(Not) Making a Name for Oneself: The Jewish Names of Honza K. Cover Image

Sich (k)einen Namen machen: Die Židovská jména der Honza K.
(Not) Making a Name for Oneself: The Jewish Names of Honza K.

Author(s): Natascha Drubek
Subject(s): Language and Literature Studies
Published by: Univerzita Karlova v Praze - Filozofická fakulta, Vydavatelství
Keywords: Czech literature; samizdat; pseudonym; surrealism; authorship of women; Milena Jesenská; Jana Krejcarová(-Černá); Egon Bondy; antisemitism; Czechoslovak State security; interrogation;delicious corpse;

Summary/Abstract: Even though the anthology Jewish Names, often called the beginning of Czech alternative culture, was published in 1995, several central questions concerning this seminal collection from the early 1950s remain unclear: Who initiated it, when was it assembled, and what is its connection with the causa of the ‘Trotzkyites’ in Prague and later anti-semitic show trials? Answers can be found if one appreciates the pivotal role of Honza Krejcarová in this unique project. The article connects dots between Czech history during the Protectorate when young Honza witnessed her mother Milena Jesenská’s resistance activities, and the late 1940s of Stalinist Czechoslovakia when the State Security started surveilling and persecuting Krejcarová. Based on archival studies the article argues for the parallelism between secret service practices (interrogation, the revealing of names in the form of denunciation) and automatic surrealist writing techniques. Drawing on the example of the name of the Author it analyses the paratextual structure of the anthology connected to its literary models, mainly from France. Jewish Names is a rich collection of fictitious ‘Jewish’ pseudonyms attributed to real Czech writers, stressing the vulnerability of the literary intelligentsia, their mineurité. And it is this paratextual construction which can be considered as the most daring and auto-referential aspect of this illegal publishing project. The article reveals problematic aspects of the chosen path of pseudonymy and anonymity. Changing or omitting one’s name is a common trait of female biographies, complicating the attribution of authorship. The article shows how pseudonymy takes its toll on an existential, gender, political, and historical level — precluding until today the proper names from entering Czech literary history.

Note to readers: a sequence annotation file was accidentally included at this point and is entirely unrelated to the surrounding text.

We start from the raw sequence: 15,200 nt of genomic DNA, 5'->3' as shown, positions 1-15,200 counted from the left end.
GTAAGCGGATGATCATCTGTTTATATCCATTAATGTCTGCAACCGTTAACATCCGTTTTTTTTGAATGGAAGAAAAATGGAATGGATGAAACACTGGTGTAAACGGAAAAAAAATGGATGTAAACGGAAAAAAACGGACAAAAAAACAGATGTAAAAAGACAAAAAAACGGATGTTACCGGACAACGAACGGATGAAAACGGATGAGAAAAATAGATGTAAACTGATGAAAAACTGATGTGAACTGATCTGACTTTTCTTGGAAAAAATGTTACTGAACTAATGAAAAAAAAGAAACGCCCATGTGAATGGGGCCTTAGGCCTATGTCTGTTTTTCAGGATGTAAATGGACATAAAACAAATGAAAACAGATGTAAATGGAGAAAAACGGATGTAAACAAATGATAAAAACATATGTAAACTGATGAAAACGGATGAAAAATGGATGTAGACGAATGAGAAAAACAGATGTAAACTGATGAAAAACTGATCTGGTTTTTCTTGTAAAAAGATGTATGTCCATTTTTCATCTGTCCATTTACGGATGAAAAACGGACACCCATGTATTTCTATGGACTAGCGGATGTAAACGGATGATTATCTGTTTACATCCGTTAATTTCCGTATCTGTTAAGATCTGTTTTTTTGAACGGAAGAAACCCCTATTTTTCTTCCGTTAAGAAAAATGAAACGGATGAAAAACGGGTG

• Issue Year: 14/2017
  • Issue No: 28
  • Page Range: 51-73
  • Page Count: 23
  • Language: German